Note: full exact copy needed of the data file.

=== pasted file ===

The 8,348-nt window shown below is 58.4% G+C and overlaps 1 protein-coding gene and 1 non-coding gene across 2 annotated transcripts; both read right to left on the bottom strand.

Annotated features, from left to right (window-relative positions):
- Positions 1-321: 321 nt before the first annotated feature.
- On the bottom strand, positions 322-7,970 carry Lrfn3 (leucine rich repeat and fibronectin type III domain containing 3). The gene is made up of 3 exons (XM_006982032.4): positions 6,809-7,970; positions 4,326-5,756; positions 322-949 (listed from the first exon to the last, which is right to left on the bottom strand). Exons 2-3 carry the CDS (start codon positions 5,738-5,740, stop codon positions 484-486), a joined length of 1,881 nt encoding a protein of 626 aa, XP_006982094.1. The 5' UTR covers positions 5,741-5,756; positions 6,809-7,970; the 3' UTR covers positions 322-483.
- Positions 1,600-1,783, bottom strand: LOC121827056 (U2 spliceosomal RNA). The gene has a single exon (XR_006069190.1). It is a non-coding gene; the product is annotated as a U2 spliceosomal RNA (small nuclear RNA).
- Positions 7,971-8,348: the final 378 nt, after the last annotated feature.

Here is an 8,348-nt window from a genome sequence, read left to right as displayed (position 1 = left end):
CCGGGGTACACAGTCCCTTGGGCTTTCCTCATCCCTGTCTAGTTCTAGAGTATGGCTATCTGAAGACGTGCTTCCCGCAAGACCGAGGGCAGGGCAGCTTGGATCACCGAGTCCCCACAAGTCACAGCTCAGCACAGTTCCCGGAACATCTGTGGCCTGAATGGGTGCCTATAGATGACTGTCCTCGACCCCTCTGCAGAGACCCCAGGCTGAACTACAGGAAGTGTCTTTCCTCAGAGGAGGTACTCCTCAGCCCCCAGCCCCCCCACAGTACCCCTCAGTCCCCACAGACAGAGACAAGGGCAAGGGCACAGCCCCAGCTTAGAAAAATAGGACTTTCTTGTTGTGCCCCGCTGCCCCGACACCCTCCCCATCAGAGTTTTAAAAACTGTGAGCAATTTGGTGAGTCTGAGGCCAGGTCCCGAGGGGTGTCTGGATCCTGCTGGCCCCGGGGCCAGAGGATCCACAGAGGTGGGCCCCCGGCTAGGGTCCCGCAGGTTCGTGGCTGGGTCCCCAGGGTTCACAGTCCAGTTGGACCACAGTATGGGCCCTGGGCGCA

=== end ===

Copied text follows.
The 8,348-nt window shown below is 58.4% G+C and overlaps 1 protein-coding gene and 1 non-coding gene across 2 annotated transcripts; both read right to left on the bottom strand.

Annotated features, from left to right (window-relative positions):
- Positions 1-321: 321 nt before the first annotated feature.
- On the bottom strand, positions 322-7,970 carry Lrfn3 (leucine rich repeat and fibronectin type III domain containing 3). The gene is made up of 3 exons (XM_006982032.4): positions 6,809-7,970; positions 4,326-5,756; positions 322-949 (listed from the first exon to the last, which is right to left on the bottom strand). Exons 2-3 carry the CDS (start codon positions 5,738-5,740, stop codon positions 484-486), a joined length of 1,881 nt encoding a protein of 626 aa, XP_006982094.1. The 5' UTR covers positions 5,741-5,756; positions 6,809-7,970; the 3' UTR covers positions 322-483.
- Positions 1,600-1,783, bottom strand: LOC121827056 (U2 spliceosomal RNA). The gene has a single exon (XR_006069190.1). It is a non-coding gene; the product is annotated as a U2 spliceosomal RNA (small nuclear RNA).
- Positions 7,971-8,348: the final 378 nt, after the last annotated feature.

Here is an 8,348-nt window from a genome sequence, read left to right as displayed (position 1 = left end):
CCGGGGTACACAGTCCCTTGGGCTTTCCTCATCCCTGTCTAGTTCTAGAGTATGGCTATCTGAAGACGTGCTTCCCGCAAGACCGAGGGCAGGGCAGCTTGGATCACCGAGTCCCCACAAGTCACAGCTCAGCACAGTTCCCGGAACATCTGTGGCCTGAATGGGTGCCTATAGATGACTGTCCTCGACCCCTCTGCAGAGACCCCAGGCTGAACTACAGGAAGTGTCTTTCCTCAGAGGAGGTACTCCTCAGCCCCCAGCCCCCCCACAGTACCCCTCAGTCCCCACAGACAGAGACAAGGGCAAGGGCACAGCCCCAGCTTAGAAAAATAGGACTTTCTTGTTGTGCCCCGCTGCCCCGACACCCTCCCCATCAGAGTTTTAAAAACTGTGAGCAATTTGGTGAGTCTGAGGCCAGGTCCCGAGGGGTGTCTGGATCCTGCTGGCCCCGGGGCCAGAGGATCCACAGAGGTGGGCCCCCGGCTAGGGTCCCGCAGGTTCGTGGCTGGGTCCCCAGGGTTCACAGTCCAGTTGGACCACAGTATGGGCCCTGGGCGCA